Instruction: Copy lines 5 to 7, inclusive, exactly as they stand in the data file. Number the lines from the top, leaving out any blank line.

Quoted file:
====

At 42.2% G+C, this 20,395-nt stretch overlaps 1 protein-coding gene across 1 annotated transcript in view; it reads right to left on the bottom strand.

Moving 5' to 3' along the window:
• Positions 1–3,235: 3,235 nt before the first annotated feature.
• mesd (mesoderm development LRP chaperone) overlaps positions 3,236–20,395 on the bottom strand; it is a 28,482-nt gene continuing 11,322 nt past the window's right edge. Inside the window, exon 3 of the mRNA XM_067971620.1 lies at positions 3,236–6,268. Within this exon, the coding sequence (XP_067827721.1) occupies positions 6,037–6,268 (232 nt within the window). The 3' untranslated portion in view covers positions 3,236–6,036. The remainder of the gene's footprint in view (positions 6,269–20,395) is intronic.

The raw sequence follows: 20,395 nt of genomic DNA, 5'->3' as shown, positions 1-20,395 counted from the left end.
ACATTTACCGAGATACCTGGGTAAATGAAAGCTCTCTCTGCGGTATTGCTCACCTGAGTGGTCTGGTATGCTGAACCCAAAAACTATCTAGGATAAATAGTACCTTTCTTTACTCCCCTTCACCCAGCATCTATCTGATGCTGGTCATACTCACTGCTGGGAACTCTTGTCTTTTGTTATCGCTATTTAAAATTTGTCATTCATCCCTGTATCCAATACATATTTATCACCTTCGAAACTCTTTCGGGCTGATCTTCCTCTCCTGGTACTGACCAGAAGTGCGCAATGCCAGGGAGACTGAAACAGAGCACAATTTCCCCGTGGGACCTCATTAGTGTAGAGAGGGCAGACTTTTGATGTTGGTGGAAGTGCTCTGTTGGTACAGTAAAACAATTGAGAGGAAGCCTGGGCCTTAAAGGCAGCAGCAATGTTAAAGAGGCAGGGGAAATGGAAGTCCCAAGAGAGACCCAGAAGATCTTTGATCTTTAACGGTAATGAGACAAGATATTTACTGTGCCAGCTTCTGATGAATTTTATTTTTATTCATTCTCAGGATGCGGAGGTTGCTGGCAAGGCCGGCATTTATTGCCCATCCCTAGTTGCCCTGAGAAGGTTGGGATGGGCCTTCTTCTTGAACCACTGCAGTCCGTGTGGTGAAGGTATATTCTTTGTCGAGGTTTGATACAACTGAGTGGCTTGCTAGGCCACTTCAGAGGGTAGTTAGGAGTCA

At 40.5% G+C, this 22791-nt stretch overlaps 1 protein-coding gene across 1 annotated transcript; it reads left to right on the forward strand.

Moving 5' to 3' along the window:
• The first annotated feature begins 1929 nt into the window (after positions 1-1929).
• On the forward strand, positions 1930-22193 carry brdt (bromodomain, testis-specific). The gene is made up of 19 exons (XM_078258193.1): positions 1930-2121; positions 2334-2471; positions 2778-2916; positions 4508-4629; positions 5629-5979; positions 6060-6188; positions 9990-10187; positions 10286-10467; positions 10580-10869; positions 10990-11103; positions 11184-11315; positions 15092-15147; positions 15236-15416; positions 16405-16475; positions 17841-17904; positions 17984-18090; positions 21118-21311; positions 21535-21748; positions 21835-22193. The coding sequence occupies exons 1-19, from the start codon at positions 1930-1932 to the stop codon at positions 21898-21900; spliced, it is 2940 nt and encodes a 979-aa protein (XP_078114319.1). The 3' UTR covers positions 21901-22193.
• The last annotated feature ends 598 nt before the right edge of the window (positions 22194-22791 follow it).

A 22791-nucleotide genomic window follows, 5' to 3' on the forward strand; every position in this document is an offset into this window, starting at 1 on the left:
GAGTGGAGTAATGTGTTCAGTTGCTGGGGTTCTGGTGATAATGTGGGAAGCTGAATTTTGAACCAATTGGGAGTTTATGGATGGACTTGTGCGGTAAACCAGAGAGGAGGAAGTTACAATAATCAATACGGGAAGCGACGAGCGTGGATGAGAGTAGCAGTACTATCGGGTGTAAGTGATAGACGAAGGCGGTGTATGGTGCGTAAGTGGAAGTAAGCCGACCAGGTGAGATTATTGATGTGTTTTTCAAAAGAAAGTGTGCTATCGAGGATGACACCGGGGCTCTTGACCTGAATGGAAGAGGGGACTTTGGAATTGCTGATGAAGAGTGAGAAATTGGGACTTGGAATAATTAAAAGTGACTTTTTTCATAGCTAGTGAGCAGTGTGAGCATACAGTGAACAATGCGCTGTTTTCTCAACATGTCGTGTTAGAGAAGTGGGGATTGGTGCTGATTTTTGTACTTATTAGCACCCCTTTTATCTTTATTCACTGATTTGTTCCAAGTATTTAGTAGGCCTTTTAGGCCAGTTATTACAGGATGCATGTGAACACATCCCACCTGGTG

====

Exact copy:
The raw sequence follows: 20,395 nt of genomic DNA, 5'->3' as shown, positions 1-20,395 counted from the left end.
ACATTTACCGAGATACCTGGGTAAATGAAAGCTCTCTCTGCGGTATTGCTCACCTGAGTGGTCTGGTATGCTGAACCCAAAAACTATCTAGGATAAATAGTACCTTTCTTTACTCCCCTTCACCCAGCATCTATCTGATGCTGGTCATACTCACTGCTGGGAACTCTTGTCTTTTGTTATCGCTATTTAAAATTTGTCATTCATCCCTGTATCCAATACATATTTATCACCTTCGAAACTCTTTCGGGCTGATCTTCCTCTCCTGGTACTGACCAGAAGTGCGCAATGCCAGGGAGACTGAAACAGAGCACAATTTCCCCGTGGGACCTCATTAGTGTAGAGAGGGCAGACTTTTGATGTTGGTGGAAGTGCTCTGTTGGTACAGTAAAACAATTGAGAGGAAGCCTGGGCCTTAAAGGCAGCAGCAATGTTAAAGAGGCAGGGGAAATGGAAGTCCCAAGAGAGACCCAGAAGATCTTTGATCTTTAACGGTAATGAGACAAGATATTTACTGTGCCAGCTTCTGATGAATTTTATTTTTATTCATTCTCAGGATGCGGAGGTTGCTGGCAAGGCCGGCATTTATTGCCCATCCCTAGTTGCCCTGAGAAGGTTGGGATGGGCCTTCTTCTTGAACCACTGCAGTCCGTGTGGTGAAGGTATATTCTTTGTCGAGGTTTGATACAACTGAGTGGCTTGCTAGGCCACTTCAGAGGGTAGTTAGGAGTCA

At 40.5% G+C, this 22791-nt stretch overlaps 1 protein-coding gene across 1 annotated transcript; it reads left to right on the forward strand.